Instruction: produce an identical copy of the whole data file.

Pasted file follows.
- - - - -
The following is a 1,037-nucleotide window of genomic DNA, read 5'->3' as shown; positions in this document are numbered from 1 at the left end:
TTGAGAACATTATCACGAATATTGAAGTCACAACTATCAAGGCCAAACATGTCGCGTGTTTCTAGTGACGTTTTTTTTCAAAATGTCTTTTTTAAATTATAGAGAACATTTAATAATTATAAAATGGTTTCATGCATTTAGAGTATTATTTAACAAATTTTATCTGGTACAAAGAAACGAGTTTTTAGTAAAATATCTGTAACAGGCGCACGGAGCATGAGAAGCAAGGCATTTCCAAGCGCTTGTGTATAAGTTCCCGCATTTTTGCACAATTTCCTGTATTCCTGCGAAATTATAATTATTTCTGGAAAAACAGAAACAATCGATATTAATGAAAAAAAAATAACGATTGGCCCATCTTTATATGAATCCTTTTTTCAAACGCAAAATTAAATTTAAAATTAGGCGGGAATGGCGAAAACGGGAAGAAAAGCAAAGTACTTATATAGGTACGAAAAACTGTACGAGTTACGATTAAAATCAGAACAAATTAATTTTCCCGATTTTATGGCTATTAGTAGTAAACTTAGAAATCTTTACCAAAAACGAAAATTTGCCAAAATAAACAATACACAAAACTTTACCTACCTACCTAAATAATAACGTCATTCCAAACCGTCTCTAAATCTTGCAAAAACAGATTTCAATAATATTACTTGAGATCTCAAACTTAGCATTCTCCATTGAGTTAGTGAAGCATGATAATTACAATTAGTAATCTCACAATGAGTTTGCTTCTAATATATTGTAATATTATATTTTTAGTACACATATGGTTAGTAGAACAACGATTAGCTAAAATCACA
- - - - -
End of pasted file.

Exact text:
The following is a 1,037-nucleotide window of genomic DNA, read 5'->3' as shown; positions in this document are numbered from 1 at the left end:
TTGAGAACATTATCACGAATATTGAAGTCACAACTATCAAGGCCAAACATGTCGCGTGTTTCTAGTGACGTTTTTTTTCAAAATGTCTTTTTTAAATTATAGAGAACATTTAATAATTATAAAATGGTTTCATGCATTTAGAGTATTATTTAACAAATTTTATCTGGTACAAAGAAACGAGTTTTTAGTAAAATATCTGTAACAGGCGCACGGAGCATGAGAAGCAAGGCATTTCCAAGCGCTTGTGTATAAGTTCCCGCATTTTTGCACAATTTCCTGTATTCCTGCGAAATTATAATTATTTCTGGAAAAACAGAAACAATCGATATTAATGAAAAAAAAATAACGATTGGCCCATCTTTATATGAATCCTTTTTTCAAACGCAAAATTAAATTTAAAATTAGGCGGGAATGGCGAAAACGGGAAGAAAAGCAAAGTACTTATATAGGTACGAAAAACTGTACGAGTTACGATTAAAATCAGAACAAATTAATTTTCCCGATTTTATGGCTATTAGTAGTAAACTTAGAAATCTTTACCAAAAACGAAAATTTGCCAAAATAAACAATACACAAAACTTTACCTACCTACCTAAATAATAACGTCATTCCAAACCGTCTCTAAATCTTGCAAAAACAGATTTCAATAATATTACTTGAGATCTCAAACTTAGCATTCTCCATTGAGTTAGTGAAGCATGATAATTACAATTAGTAATCTCACAATGAGTTTGCTTCTAATATATTGTAATATTATATTTTTAGTACACATATGGTTAGTAGAACAACGATTAGCTAAAATCACA